4. Grizzly bears congregating in alpine boulder fields to eat army cutworm moths is not a new phenomenon.
    Grizzlies have been observed congregating in the McDonald Peak area of Montana’s Mission Mountains to eat cutworm moths since the early 1920s. Additionally, closing a grizzly bear moth feeding area to human recreation is also not a new management tool. In 1981 a Special Grizzly Bear Conservation Zone was established around Mount McDonald in the Mission Mountains Tribal Wilderness. This zone was closed to all recreational use from July 15 to October 1 each year unless posted otherwise.
    Increasing documentation of grizzly bear use of alpine areas in the Greater Yellowstone may be a factor of a recent (1950s – 1970s) low grizzly population that was primarily limited to within Yellowstone National Park and a historically-dependable garbage food source. Grizzly feeding areas are largely a learned response passed down from female to cubs. As females with cubs utilize a cutworm resource in the alpine boulder fields, later use by adult cubs and their offspring will naturally result in increased numbers observed in these areas along with expansion into adjacent areas.

  5. A question I have never gotten a good answer for regarding Grizzlies feeding on alpine moth sites : why did we never hear about this phenomenon before the bear was listed?
    Growing up in Cody , I spent a lot of time listening to stories from old time outfitters, especially at my best friend’s dad’s taxidermy shop where outfitters, guides, and hunters congregated to s wap stories ( and have impromptu liar’s contests). From the 1950’s till the early 1970’s we rarely heard stories about any grizzly bears outside of Yellowstone Park, and nary a single word about bears feeding on talus slopes in the high country. Surely the sheep hunters that frequented the Absaroka alpine cirques scouting for rams would have seen this. But there are no anecdotes suggesting it. Before 1973, grizzly bears were legally hunted the same as black bears, without distinction . Still, a grizzly was a rare sight.
    I used to tramp all over the high country in the Shoshone River drainages in the 1970’s and 80’s and never saw bears ( of either specie) on the mothsites then – the same locations that are ‘established’ now and started becoming popular among ardent backpackers and select backcountry horsemen in the 1990’s when the secret got around by word of mouth. Sure, in the early 70’s a grizzly sighting was rare in the alpine away from Yellowstone proper. Then we started seeing more bears with each passing year above timberline, to the point where it was more uncommon to NOT see a griz up high. They also started seeing bears down low , near the developed places.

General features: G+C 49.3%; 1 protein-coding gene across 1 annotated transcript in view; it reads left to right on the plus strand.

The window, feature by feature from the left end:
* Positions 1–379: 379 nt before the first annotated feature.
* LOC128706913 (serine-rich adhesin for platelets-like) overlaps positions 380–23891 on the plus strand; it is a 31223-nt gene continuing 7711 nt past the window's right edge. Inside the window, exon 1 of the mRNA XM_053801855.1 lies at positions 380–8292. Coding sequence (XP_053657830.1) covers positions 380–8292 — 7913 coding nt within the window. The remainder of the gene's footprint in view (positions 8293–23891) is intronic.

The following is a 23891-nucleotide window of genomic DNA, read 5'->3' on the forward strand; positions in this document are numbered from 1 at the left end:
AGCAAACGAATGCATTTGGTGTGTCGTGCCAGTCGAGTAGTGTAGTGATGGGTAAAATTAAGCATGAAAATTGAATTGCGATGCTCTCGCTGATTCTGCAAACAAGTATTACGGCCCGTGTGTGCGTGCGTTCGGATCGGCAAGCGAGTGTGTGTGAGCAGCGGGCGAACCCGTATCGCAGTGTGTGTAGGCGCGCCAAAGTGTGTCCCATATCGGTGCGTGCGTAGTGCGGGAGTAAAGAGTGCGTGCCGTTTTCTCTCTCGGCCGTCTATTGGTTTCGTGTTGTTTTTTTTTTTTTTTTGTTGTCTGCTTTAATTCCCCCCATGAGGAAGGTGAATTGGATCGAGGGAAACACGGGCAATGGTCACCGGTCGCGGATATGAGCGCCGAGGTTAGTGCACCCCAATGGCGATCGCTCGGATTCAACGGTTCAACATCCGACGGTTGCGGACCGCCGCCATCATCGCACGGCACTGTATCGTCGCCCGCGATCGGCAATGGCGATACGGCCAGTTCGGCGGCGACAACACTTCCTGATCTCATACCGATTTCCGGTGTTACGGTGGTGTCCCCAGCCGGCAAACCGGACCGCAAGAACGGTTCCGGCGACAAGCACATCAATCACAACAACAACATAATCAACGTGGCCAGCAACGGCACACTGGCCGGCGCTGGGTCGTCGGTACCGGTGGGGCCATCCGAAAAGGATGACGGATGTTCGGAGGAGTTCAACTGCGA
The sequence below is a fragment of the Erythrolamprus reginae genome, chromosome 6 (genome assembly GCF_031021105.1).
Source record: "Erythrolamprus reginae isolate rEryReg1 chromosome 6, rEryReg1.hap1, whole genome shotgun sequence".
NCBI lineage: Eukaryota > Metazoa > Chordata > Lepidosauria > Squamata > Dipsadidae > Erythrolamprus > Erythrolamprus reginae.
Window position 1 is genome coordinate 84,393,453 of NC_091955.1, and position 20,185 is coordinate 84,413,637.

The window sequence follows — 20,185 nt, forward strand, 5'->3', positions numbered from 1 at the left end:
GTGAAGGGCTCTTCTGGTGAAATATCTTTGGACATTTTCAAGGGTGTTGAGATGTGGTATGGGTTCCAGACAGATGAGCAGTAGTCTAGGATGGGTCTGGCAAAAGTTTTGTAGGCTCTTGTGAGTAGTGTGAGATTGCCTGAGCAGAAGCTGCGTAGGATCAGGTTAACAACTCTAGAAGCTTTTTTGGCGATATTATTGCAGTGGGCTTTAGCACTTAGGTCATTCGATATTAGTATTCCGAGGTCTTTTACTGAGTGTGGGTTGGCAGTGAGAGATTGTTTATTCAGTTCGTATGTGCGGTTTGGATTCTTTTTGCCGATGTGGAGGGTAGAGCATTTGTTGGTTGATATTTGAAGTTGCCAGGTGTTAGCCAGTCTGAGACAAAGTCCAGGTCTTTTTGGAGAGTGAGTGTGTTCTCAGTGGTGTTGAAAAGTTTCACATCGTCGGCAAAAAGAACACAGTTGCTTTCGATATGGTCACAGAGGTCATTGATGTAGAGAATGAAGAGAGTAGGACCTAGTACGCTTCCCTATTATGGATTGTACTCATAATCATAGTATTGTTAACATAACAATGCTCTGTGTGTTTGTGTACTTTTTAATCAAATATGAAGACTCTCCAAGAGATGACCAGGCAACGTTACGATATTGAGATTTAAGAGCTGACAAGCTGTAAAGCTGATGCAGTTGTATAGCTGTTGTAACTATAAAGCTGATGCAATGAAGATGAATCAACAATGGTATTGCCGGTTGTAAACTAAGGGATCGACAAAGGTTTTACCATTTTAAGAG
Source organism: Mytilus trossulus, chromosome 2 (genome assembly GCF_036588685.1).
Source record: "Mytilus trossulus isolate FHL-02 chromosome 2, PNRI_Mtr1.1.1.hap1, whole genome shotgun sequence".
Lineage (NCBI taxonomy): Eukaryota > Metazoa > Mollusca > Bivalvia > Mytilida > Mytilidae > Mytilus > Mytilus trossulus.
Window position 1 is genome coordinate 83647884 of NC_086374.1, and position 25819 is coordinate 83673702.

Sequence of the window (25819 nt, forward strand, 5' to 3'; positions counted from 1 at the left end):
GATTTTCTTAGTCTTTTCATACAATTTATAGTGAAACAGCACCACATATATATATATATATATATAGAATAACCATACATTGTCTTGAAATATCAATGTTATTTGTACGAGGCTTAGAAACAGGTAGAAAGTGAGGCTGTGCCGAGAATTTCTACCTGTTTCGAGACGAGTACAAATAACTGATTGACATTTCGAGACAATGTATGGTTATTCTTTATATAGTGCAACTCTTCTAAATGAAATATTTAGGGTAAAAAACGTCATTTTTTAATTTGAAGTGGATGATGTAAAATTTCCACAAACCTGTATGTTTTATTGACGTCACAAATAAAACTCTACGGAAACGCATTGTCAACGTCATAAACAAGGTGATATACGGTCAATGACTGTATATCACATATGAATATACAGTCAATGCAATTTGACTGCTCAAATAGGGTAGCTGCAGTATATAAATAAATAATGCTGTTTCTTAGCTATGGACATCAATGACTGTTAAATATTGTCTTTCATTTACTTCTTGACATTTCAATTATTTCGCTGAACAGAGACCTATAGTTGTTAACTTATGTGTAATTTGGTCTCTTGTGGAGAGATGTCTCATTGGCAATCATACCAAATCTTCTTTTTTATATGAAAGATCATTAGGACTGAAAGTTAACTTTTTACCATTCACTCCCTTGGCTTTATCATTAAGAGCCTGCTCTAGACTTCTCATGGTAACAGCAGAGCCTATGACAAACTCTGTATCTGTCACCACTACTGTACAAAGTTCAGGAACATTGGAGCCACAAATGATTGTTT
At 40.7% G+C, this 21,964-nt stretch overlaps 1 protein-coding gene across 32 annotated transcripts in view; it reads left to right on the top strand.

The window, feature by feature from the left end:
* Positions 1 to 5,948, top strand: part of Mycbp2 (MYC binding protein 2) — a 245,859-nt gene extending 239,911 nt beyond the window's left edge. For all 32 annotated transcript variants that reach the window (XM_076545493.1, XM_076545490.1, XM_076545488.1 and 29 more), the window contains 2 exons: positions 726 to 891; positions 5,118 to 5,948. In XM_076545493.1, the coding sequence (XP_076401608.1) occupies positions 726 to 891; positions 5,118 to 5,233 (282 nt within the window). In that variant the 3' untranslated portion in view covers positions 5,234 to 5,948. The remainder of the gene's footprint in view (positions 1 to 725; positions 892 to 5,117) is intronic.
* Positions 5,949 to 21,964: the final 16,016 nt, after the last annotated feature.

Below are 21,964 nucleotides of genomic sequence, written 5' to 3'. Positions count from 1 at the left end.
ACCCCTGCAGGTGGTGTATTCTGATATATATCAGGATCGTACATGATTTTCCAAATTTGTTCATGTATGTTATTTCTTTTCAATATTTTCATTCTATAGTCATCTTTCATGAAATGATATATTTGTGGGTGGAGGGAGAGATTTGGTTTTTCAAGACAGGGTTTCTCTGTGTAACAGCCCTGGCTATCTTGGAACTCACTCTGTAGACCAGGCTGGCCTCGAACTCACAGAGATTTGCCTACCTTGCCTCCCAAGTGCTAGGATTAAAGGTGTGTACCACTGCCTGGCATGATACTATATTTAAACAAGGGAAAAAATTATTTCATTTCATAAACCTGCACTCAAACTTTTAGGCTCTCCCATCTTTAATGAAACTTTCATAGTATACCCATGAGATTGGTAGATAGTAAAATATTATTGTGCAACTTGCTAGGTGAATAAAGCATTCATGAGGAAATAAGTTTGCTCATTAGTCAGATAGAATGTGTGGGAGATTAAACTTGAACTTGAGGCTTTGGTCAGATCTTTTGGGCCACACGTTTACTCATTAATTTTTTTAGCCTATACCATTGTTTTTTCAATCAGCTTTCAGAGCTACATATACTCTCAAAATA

Before anyone claims that spike in sightings was entirely due to there being an ever increasing grizzly bear population from being protected and pushed out of Yellowstone Park into surrounding wilderness and forest service /some BLM land, it is way more complicated . Bears outside Yellowstone at all elevations were also due to the loss of Cutthroat trout in Yellowstone Lake by the egregious introduction of Lake Trout ( Mackinaw) . Bears had to replace that easy source of fish protein with something else, which meant browsing new territory further afield. (That same loss of Cutthroat trout in Yellowstone Lake also decimated the Bald Eagle and Osprey numbers roosting on the shoreline) . Bears offset some of the loss of fishing with more time spent up at timberline devouring Whitebark pine nuts.

    All of my anecdotal eidence from the past 60 years points toward an interesting hypothesis. Grizzly bears ” discovered ” they could fatten up on moths , something they did not utilize much before , if at all. If seeing 25-35 different grizzlies on mothsites in the upper greybull River in a single dayw as new and startling to us humans, it was also relatively new to the grizzly bears. My late friend Bob Edgar was a historian and collected a lot of tales of the early white hunters in the Big Horn Basin / Absarokas going back to the early 19th century. From the 1880’s on there were lots of grizzly bear hunting tales told. Like Four Bear Creek being named for the great white hunter and Civil War veteran Col. William D. Pickett who lead Pickett’s Charge at the battle of Gettysburg . Pickett founded a ranch west of Meeteetse on the upper Greybull River. He was an avid trophy hunter. One day in 1883 he killed four grizzlies with his .50 caliber rifle from one stand. The last bear was shot point blank and fell on top of him, breaking one of his legs. Pickett was reputed to have killed more than a hundred bears in his time in Wyoming. Yet he never mentioned grizzlies feeding on moths, nor did anyone else of the era when grizz were plentiful and adamantly pursued for blood sport. The narratives of the old days became fresh again when Bob Edgar and I dug up the skeleton of a frontiersman named Phillip Vetter who had died after being attacked by a grizz along the Greybull River in 1892. Vetter scrawled a death letter describing his demise using his own blood for ink. For all the stories gathered about grizzlies in the past 200 years , all the mothsite stories are from the last 40 years only. Hmmm…

    Bottom Line is the cutthroat trout population has not rebounded; the Whitebark pine are threatened with extinction from climate change and blister rust affliction ; the Army Cutworm moths that migrate hundreds of miles to the summer Absarokas from the prairies , plains, and cultivated fields of the Midwest are also falling dramatically in numbers Probably from the effects of climate cjanmge and flagrant use of pesticides by mechanized farming. So for grizzlies wanting to fatten up on bugs in the Absaroka high country , a perfect storm is brewing. The Cutworm moth population will probably crash in coming years. Which is all the more reason to begin translocating grizzly bears from the greater Yellowstone ecosystem to the millions of acres of unoccupied bear habitat in Idaho, Montana, Colorado, Washington state, and even Utah and California. Wyoming Game & Fish and the US Fish and Wildlife Service need to totally overhaul grizzly management away from killing bears to relocating bears.